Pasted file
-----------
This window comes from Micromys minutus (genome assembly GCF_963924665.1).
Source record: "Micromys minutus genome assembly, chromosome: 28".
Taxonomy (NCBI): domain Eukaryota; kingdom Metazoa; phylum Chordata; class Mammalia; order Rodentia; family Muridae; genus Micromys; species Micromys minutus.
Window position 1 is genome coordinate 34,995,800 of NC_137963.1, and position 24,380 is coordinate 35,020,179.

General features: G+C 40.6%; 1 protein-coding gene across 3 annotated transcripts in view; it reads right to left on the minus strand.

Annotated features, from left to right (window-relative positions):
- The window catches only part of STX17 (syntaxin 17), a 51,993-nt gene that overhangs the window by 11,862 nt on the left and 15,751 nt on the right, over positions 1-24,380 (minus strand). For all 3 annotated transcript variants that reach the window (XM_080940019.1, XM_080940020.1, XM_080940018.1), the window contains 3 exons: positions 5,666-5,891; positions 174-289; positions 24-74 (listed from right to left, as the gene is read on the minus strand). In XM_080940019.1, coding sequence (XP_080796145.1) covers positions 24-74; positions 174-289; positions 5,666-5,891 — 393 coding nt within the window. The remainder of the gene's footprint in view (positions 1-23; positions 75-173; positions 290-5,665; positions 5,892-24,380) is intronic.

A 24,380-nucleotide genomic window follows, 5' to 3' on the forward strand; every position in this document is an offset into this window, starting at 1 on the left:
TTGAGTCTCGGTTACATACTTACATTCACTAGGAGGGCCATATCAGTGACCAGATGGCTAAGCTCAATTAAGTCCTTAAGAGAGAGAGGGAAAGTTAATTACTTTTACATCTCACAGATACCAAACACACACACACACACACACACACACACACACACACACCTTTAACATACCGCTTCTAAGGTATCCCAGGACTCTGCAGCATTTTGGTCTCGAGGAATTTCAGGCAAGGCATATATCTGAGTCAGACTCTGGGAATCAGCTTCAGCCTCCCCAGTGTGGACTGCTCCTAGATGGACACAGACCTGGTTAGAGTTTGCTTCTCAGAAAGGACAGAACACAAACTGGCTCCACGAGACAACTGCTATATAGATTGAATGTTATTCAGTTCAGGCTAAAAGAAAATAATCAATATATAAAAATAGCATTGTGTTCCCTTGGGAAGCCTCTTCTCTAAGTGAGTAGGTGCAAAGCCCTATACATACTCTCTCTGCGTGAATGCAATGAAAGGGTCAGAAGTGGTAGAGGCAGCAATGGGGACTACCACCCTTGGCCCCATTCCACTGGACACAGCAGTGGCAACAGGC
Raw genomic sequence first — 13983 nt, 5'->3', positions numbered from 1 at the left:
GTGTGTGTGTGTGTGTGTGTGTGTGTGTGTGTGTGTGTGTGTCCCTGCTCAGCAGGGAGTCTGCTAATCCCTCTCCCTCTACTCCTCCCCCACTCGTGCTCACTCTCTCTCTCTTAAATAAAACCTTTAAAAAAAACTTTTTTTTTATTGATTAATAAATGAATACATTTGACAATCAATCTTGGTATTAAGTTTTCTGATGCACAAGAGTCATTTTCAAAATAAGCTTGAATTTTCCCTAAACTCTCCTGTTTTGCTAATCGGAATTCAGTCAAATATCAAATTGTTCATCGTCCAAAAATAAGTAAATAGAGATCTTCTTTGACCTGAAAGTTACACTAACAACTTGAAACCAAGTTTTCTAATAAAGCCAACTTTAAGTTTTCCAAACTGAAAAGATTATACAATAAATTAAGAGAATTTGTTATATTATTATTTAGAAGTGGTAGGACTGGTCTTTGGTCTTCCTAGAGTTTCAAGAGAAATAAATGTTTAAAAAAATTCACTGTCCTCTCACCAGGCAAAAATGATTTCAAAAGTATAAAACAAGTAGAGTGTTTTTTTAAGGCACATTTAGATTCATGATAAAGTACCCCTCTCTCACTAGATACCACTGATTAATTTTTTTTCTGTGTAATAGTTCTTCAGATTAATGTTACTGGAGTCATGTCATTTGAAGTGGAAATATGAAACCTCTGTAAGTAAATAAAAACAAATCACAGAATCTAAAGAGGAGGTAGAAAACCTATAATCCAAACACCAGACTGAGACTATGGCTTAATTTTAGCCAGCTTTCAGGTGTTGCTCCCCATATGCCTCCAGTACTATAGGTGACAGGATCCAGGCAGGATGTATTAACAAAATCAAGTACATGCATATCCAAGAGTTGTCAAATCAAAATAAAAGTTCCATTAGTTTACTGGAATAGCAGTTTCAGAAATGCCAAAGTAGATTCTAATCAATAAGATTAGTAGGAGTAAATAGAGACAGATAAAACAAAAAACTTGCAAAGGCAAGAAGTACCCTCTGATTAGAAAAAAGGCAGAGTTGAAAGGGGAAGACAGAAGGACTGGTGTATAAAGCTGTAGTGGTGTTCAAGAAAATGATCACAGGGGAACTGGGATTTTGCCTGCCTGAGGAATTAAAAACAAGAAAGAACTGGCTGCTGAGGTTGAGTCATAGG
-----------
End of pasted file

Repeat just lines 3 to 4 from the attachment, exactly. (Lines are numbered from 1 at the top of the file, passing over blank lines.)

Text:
Taxonomy (NCBI): domain Eukaryota; kingdom Metazoa; phylum Chordata; class Mammalia; order Rodentia; family Muridae; genus Micromys; species Micromys minutus.
Window position 1 is genome coordinate 34,995,800 of NC_137963.1, and position 24,380 is coordinate 35,020,179.